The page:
One of the big internet cases of this year, the Microsoft Ireland case, has come to an end about a month ago as the 2nd Circuit Court has handed down it’s ruling in favour of Microsoft. The case made quite a splash and has been covered before at the RENFORCE blog. With the verdict in, the time is ripe to revisit it and look at it again, this time from a different angle.
The case started when Microsoft was served with a (domestic) search warrant by the U.S. government under the Electronic Communications Privacy Act to produce information relating to a drugs trafficking and money laundering case. The warrant included the production of e-mails stored behind the msn.com domain, which is operated by Microsoft. Microsoft declined to comply with the warrant as far as the e-mails were concerned because, according to Microsoft, those e-mails were located on servers in Ireland and only there, and therefore not susceptible to a domestic search warrant.
On first instance the District Court ruled in favour of the government, but Microsoft appealed and was supported with numerous amicus briefs from within and outside of the industry, including Ireland.
All U.S. law is subject to the presumption against extraterritoriality, which boils down to the view that all US laws only apply within the U.S. unless Congress explicitly intends for a statute to have extraterritorial effect. Search warrants (for physical items) cannot be executed abroad or compel a third party to generate the same effect. Microsoft claimed that, since no explicit congressional intent to the contrary for digital content exists, that same rule ought to apply to, amongst other things, e-mails. Microsoft therefore asserted that a domestic search warrant for data stored abroad cannot be given and does not have to be executed. The US government on the other hand reasoned firstly that Microsoft is a U.S. based company. It is this fact that controls applicable law, not the location of the storage of data. Secondly, the U.S. government asserted that the relevant law does not contain limits to records not stored domestically. Finally it argued that the order compelling Microsoft to produce the required documents occurs domestically, not abroad, so no extraterritorial effect is required or caused.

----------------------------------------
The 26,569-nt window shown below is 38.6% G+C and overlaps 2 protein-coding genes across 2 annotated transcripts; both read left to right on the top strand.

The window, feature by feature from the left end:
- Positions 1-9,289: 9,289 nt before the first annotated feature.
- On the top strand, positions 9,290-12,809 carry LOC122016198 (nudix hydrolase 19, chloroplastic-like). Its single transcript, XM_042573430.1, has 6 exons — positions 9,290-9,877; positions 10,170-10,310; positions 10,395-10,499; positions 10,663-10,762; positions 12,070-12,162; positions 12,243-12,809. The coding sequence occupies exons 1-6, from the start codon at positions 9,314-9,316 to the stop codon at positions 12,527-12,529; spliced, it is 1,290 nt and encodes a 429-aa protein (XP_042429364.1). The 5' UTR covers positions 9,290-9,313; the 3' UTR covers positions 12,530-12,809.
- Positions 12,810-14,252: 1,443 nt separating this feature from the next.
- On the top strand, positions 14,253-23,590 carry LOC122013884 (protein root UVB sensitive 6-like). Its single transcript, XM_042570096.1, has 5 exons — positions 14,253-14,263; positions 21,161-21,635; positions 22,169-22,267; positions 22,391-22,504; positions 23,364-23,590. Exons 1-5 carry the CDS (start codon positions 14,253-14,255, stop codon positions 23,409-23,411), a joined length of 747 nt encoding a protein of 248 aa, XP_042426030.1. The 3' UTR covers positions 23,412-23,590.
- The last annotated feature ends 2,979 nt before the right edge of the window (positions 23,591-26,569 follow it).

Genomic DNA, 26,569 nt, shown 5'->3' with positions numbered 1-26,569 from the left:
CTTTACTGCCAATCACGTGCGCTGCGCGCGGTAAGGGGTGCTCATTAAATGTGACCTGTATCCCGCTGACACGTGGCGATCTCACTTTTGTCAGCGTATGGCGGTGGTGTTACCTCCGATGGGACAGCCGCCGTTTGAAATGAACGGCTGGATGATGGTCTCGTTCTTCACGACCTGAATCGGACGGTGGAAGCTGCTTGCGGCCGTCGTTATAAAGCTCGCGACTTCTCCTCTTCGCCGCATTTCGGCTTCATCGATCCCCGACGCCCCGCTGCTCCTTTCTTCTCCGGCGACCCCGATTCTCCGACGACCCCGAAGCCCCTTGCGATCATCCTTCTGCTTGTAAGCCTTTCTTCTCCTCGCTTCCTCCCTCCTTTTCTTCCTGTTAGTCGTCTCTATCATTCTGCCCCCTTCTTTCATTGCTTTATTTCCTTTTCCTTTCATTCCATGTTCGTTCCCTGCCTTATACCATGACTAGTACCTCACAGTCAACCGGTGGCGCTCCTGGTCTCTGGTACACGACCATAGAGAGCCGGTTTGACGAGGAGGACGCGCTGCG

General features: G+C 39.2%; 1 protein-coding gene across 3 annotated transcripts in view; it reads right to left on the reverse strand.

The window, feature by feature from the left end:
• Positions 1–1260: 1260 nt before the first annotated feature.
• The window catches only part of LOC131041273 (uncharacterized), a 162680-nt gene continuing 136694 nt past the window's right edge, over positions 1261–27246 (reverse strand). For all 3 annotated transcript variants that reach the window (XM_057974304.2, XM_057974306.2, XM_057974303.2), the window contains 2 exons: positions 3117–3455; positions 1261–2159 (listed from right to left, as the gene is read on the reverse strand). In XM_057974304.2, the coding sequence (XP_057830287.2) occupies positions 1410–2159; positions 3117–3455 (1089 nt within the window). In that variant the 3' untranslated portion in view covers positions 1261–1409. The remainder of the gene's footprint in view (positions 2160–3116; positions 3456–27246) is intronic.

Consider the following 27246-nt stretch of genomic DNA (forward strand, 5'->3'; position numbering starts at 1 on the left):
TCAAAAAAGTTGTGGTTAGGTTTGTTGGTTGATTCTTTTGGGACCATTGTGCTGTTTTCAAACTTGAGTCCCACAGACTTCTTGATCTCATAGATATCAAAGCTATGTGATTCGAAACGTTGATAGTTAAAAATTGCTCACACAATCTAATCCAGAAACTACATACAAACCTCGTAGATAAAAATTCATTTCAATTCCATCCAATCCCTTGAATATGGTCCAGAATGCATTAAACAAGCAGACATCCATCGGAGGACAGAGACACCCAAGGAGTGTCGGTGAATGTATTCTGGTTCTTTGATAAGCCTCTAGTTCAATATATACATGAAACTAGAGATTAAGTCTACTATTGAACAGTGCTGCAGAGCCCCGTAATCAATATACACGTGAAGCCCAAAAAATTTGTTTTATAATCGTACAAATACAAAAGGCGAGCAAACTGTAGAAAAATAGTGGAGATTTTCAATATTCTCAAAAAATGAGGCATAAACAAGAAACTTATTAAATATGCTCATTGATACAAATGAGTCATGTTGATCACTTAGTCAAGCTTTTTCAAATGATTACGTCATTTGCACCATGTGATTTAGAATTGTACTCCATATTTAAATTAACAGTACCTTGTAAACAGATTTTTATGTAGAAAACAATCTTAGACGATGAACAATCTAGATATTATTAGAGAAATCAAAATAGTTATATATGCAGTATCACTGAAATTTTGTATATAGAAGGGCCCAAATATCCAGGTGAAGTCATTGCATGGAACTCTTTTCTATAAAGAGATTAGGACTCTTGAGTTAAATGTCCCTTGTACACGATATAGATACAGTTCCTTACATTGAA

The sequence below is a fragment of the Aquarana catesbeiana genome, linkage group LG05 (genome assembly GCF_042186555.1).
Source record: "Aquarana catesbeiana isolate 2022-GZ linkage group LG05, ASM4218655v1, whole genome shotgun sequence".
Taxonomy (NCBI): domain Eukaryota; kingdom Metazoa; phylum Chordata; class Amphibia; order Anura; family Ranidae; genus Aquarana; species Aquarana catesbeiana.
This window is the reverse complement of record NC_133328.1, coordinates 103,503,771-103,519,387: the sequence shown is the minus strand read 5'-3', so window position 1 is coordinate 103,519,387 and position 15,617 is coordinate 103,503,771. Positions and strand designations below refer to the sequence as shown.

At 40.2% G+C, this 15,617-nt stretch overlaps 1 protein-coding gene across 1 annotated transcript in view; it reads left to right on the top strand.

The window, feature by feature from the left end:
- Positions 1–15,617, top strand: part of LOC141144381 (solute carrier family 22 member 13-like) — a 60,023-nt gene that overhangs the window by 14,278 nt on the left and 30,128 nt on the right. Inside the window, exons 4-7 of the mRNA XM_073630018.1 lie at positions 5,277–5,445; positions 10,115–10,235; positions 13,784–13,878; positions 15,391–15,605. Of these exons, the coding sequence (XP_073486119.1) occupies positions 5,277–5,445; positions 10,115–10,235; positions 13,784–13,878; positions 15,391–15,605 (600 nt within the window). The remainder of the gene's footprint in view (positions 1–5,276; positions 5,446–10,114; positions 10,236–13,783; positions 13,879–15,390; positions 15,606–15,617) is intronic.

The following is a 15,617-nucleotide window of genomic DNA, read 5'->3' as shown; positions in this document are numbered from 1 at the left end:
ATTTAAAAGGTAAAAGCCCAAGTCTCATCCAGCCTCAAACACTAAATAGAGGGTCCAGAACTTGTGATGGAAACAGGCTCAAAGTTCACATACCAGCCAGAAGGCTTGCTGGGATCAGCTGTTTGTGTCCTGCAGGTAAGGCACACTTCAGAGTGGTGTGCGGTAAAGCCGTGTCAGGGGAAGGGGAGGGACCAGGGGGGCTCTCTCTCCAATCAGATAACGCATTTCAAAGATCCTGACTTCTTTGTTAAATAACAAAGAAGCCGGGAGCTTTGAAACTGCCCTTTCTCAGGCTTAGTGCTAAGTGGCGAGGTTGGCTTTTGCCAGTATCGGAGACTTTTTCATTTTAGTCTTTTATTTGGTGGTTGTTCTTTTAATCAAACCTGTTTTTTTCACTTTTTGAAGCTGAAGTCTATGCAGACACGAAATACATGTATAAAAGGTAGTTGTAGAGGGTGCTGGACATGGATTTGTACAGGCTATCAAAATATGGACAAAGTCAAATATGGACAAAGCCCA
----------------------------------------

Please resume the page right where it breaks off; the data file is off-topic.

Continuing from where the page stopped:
This case has made full clear that, as it stands now, the US government cannot order U.S. based companies to produce data that is stored on servers that are located outside of the U.S., which is likely to be of interest to much more companies than just Microsoft. Perhaps even more interesting however are the effects of this case outside the U.S. legal order.
For instance, it will be interesting to see how things develop on the European side after this verdict. Microsoft won this case through their own claim the data was NOT present within the United States, but actually located in Ireland (which also means that Microsoft can tell with certainty where data is located). Large U.S. tech companies, like Microsoft, have in the past often been reluctant to go along with ‘local production orders’ in Europe, claiming they ought to be addressed to their U.S. corporate headquarters. These headquarters are, according to U.S. law, the controlling legal entities in control of the data and its location. But in this case Microsoft effectively took the position that although they are a U.S.-based company, being the controlling legal entity is not decisive, but rather the actual location of storage is. And they won. You can’t have your cake and eat it too.